Dark Night of the Soul

Also found in: Wikipedia.

Dark Night of the Soul

(religion, spiritualism, and occult)

The “dark night of the soul” is a step in the mystic life in which, after experiencing some joy and success in the quest for mystic union, one enters a period of profound loss of any spiritual contact. The term entered the mystical vocabulary from the book of that name by Spanish mystic Saint John of the Cross (1542–1591), although the state had been described by mystics previously.

Mystics recognize that the development of the higher states of mystical consciousness includes a variety of obstacles and periods in which the joys and ecstasies that so motivate the mystic disappear for short periods as attachments to the things of the world are stripped away. However, the dark night refers to a state that happens only after one has made significant advancement toward thegoal of mystical union. It seems to be a final obstacle prior to moving into a state of constant awareness of the divine presence. Essential to the dark night is a loss of the idea of the mystic’s effort to engage in meditation and contemplation to an understanding of the ultimate impotence of human effort in spiritual affairs. In the end, the experience of the divine is a gift to the mystic. Saint John and others distinguish the dark night from other periods that negatively contrast with mystic highs by its length and the heightened sense of loss and despair.

In the profoundly secular experience of modernity, the idea of a dark night has been generalized to refer to the more common experience of disorientation that occurs during times of personal transition, such as occurs when one moves from adolescence to adulthood or when one experiences significant loss, perhaps through divorce or the death of a family member. In such cases, one often has to make a profound change in self-identity that can be accompanied by depression, anxiety, and even paranoia. Spiritually, it frequently includes a loss of any sense of relationship with higher spiritual realities (expressed differently according to the structures of one’s religious life).

Knowledge of the commonness of the dark night experience allows a sense of hope, based on others’ testimony as to its ephemeral nature, to permeate the time of depression and despair, after which a new self-image may emerge.


Harkness, Georgia. Dark Night of the Soul. New York: Abingdon-Cokesbury Press, 1945.
John of the Cross. St. Dark Night of the Soul. Trans., abridged, and ed. by Kurt F. Reinhardt. New York: Frederick Ungar Publishing, 1957.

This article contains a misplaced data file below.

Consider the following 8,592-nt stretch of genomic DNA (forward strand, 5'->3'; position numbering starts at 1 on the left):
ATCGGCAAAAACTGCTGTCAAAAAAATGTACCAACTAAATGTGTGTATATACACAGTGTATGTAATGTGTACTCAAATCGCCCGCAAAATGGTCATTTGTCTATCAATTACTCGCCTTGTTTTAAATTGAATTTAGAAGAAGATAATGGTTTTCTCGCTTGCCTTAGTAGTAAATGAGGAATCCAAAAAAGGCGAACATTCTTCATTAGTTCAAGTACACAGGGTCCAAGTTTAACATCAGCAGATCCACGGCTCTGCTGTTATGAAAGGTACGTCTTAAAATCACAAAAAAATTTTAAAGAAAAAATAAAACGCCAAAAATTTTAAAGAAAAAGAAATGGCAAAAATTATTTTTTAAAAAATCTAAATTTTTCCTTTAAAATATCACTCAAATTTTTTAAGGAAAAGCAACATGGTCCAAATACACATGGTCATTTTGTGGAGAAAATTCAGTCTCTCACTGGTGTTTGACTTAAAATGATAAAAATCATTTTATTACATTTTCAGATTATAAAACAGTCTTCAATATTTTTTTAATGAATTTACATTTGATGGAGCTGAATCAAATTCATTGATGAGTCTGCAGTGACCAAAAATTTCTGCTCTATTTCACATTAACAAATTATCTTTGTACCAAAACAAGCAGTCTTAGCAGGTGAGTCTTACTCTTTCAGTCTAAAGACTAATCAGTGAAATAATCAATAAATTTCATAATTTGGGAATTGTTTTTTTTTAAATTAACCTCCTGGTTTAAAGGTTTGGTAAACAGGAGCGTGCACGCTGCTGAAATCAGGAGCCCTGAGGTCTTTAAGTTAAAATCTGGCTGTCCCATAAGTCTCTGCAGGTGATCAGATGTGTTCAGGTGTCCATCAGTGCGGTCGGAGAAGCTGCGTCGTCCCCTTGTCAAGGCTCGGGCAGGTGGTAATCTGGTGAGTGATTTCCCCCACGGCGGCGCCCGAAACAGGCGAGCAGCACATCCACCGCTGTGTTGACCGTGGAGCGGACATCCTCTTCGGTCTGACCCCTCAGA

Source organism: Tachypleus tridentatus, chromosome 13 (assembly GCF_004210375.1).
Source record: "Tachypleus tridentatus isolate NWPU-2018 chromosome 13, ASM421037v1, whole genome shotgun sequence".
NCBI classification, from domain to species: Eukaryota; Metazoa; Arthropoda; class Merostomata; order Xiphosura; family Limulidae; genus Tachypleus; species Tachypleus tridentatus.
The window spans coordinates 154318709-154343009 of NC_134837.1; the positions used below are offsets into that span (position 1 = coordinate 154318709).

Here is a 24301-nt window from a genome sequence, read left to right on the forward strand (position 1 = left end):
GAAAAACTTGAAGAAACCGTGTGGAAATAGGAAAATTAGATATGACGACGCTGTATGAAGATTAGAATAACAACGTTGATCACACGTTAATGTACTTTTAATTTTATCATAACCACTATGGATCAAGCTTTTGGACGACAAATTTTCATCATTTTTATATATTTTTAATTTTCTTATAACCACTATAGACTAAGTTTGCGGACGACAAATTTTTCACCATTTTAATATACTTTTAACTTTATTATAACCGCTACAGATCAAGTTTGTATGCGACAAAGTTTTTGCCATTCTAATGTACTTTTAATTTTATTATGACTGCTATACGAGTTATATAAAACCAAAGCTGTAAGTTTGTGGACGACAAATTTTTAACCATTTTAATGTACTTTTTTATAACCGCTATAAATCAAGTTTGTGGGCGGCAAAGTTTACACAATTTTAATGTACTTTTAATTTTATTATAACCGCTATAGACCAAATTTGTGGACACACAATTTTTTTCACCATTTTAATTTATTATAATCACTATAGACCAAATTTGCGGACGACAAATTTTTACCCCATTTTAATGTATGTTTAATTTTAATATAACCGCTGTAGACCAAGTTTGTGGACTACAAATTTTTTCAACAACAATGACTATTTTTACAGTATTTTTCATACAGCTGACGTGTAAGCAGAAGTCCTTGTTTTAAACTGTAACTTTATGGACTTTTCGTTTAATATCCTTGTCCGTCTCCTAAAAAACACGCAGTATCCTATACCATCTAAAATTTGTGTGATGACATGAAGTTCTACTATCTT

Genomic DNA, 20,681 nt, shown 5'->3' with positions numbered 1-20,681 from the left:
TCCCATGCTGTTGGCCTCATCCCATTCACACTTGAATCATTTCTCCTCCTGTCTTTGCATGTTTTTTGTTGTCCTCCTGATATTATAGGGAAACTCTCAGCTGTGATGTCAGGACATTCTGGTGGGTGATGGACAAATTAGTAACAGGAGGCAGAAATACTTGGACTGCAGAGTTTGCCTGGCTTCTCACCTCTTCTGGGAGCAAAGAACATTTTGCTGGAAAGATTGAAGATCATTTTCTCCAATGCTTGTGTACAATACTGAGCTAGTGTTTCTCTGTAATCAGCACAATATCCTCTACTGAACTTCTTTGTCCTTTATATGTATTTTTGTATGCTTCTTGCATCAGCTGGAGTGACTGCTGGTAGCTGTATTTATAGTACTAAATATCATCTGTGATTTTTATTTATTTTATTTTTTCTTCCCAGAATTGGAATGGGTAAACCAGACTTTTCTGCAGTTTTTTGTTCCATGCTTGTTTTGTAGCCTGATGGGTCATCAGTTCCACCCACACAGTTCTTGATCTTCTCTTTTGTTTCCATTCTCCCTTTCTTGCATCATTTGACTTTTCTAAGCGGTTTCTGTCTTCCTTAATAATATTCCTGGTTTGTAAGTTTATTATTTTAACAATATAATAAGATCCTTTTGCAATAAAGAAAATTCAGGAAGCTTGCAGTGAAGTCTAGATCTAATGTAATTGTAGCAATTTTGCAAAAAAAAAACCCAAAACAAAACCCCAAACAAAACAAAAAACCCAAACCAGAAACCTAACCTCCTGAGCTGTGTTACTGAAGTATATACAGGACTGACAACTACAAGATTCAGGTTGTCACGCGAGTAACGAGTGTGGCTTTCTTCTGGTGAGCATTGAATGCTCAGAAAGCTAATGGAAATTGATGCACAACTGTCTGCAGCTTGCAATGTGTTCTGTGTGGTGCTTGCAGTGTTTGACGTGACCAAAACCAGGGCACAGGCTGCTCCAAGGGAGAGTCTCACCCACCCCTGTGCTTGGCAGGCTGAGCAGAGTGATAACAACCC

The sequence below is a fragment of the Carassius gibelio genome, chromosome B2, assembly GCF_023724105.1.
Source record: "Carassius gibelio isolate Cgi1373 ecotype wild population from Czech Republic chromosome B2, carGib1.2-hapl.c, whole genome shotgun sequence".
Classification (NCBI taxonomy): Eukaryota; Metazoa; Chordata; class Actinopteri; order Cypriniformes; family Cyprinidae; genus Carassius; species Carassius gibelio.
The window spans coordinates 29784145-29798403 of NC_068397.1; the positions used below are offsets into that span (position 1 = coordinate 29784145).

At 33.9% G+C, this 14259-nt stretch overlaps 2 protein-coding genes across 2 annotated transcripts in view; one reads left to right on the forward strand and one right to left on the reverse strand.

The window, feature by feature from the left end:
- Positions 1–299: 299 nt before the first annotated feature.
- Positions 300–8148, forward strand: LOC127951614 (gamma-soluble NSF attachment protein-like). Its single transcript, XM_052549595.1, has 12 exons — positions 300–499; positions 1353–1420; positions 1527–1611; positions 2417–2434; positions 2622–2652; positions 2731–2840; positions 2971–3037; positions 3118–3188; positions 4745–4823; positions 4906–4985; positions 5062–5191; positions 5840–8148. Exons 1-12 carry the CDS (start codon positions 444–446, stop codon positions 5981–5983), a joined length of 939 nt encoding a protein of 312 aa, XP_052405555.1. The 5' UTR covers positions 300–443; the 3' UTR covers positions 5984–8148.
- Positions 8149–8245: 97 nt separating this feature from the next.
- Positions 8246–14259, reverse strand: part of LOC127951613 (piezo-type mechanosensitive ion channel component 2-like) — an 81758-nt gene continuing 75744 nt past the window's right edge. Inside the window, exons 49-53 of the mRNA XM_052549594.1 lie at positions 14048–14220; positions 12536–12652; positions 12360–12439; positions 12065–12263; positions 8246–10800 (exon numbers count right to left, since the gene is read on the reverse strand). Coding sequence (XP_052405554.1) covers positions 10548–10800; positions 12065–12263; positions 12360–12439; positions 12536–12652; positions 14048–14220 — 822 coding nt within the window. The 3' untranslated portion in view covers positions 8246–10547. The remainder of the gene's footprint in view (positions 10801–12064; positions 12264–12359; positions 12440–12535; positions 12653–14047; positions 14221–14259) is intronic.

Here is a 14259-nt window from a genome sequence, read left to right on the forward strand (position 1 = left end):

Underhill, Evelyn. Mysticism. New York: E. P. Dutton, 1930.
The Encyclopedia of Religious Phenomena © 2008 Visible Ink Press®. All rights reserved.
References in classic literature ?
The background of nearly all was the sky by night, the dark night of the soul, with wild clouds swept by strange winds of hell and lit luridly by an uneasy moon.
His reflections on this dark night of the soul are cathartic -- a buoy to those who have been hurt by the church.
One book I recently read is Beyond the Dark Night of the Soul by Master Del Pe.
It is a long dark night of the soul played out on the international stage.
Nobody goes looking for "the dark night of the soul." But I suspect it's hard to find a very interesting person without one.
One reason might be that the exhibition space is very dark indeed--evoking Dante's 'dark wood' or even St John of the Cross's 'Dark Night of the Soul'--with the artworks, often powerful in themselves, displayed in stark, Technicolor relief.
It is a fitting song to end this cycle of poetic settings of different expressions of grief, stitched together with poems which spoke to the composer in the midst of his "dark night of the soul."
This ancient tradition of the hiddenness of God in the darkness brings to mind the development in spiritual theology of the tradition of the dark night of the soul, such as that experienced by St.
In the context of this opera, 'nigredo' is a term from Carl Jung meaning "dark night of the soul"--an essential prerequisite to that soul's enlightenment or full realization.
Since ancient times, faithful Christians have spoken about what John of the Cross called the "dark night of the soul." This "dark night" descends upon even the most faithful believers, upon those who have walked with God for years.
This aridity is perhaps what St John of the Cross was referring to when he coined the term the dark night of the soul.Even the most committed lovers have their moments of doubts so that they have to keep asking each other time and again, mmmh, do you love me?Yan Martel, in Life of Pi, writes that we should not beat ourselves too hard if sometimes we find ourselves harbouring doubts about our lives and our beliefs.
Still, the group said it would continue to call out the Duterte administration, adding that the past three days of introspection during Holy Week allowed each one 'an opportunity to examine our country's dark night of the soul.'